A blog to chart the Ramadhan journey for me individually and for everyone else I meet along the way. So what is Ramadhan? A time when a fair section of my fellow workforce in the NHS are that much more short tempered, with growling empty tummies?A time to avoid when booking holidays to Muslim countries-unless you don’t mind eating and drinking in front of a mass population starving themselves during daylight hours and things moving that much slower than normal? Or is it something else? A spiritual time, with lots of people congratulating each other because ‘that’ time of the year is back? A chance to repent, to reflect and to detox from a life disconnected with worship and spirituality?
It’s all of the above and so much more. Ramadhan 2012 fell during the Olympic fortnight in London. Ramadan was being talked about in association with Muslim athletes and the question of will they or will they not be fasting. In 2014, Ramadan has coincided with the last-16 rounds of the World Cup and we saw Algeria playing against Germany as Ramadan started. Football pundits rushed to understand and explain the phenomena of a practising Muslim football team with 17 of the 23 players and an army of fans, fasting and praying their way through a World Cup. Not all Muslim footballers were fasting but the question of whether they would be certainly hit the headlines. What was all that hand gesturing to the face and sky, some less informed commentators asked. It was prayer, I tweeted back to their question – just a little annoyed by their ignorance but trying not to be. Surely that was obvious? No? And then that moment we all saw the Algerian goalkeeper Rais M’Bolhi reach for his bag of dates whilst in goal in the Algeria – Germany match, to break his fast. A quick wave to fans and then he breaks his fast. His heroic saves earned him much praise for being one of the best goalies at the World Cup this year but he earned much more inevitable affection expressed via social media from Muslims and non-Muslims around the world for his choice of fasting and his quiet demonstration of the act of breaking his fast on a world stage.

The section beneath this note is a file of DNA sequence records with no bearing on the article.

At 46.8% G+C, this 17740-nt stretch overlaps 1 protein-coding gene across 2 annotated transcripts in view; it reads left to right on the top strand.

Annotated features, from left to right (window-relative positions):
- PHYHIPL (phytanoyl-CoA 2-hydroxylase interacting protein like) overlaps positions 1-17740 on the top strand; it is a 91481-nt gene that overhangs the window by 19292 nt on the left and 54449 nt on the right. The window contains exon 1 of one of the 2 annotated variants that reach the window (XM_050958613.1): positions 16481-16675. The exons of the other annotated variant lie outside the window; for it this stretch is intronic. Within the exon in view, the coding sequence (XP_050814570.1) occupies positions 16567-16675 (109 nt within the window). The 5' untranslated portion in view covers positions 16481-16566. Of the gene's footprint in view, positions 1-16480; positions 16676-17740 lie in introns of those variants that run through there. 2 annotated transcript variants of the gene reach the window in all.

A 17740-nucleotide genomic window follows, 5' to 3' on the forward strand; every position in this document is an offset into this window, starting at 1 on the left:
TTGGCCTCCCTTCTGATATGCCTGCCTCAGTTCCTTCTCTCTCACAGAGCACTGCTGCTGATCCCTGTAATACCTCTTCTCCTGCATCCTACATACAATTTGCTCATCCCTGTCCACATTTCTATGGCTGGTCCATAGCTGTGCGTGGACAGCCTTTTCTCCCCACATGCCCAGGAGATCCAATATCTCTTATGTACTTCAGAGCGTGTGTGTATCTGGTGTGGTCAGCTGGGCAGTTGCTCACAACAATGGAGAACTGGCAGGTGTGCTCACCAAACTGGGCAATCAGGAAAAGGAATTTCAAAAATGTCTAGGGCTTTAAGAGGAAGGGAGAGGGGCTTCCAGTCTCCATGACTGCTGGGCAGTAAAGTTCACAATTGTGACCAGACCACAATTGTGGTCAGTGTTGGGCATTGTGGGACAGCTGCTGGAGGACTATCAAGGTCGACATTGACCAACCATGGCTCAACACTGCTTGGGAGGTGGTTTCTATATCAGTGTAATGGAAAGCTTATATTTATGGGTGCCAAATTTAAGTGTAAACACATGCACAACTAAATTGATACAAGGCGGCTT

And then on their return home to Algeria, the Desert Foxes announce that they will be donating their $9 million world cup prize money to Gaza. What can I say other than marsha’Allah and shed a little tear in pride.
It’s also the Ramadan were once again violence threatens to spiral in Palestine, following the murders of four teenagers from both sides. The Syrian conflict sees no end in sight and I wonder often about the people I met last year and how they are living through yet another Ramadan in the harshest of conditions as a consequence of war and indiscriminate hits by Assad. It’s also the Ramadan, when Libya appears it most unstable and dangerous after its liberation from the dictatorship of Gadaffi. And then there’s Iraq – with the Sunni Shia sectarian divide growing and becoming more deadly. The media are rushing to explain the technicalities of the more complex aspects of Islam as the situation expands.
On a lighter note I will also be collecting funny, obscure, maybe informative as well as bizarre posts from the internet-the usual suspects like youtube and Facebook-to give an idea of what is going on.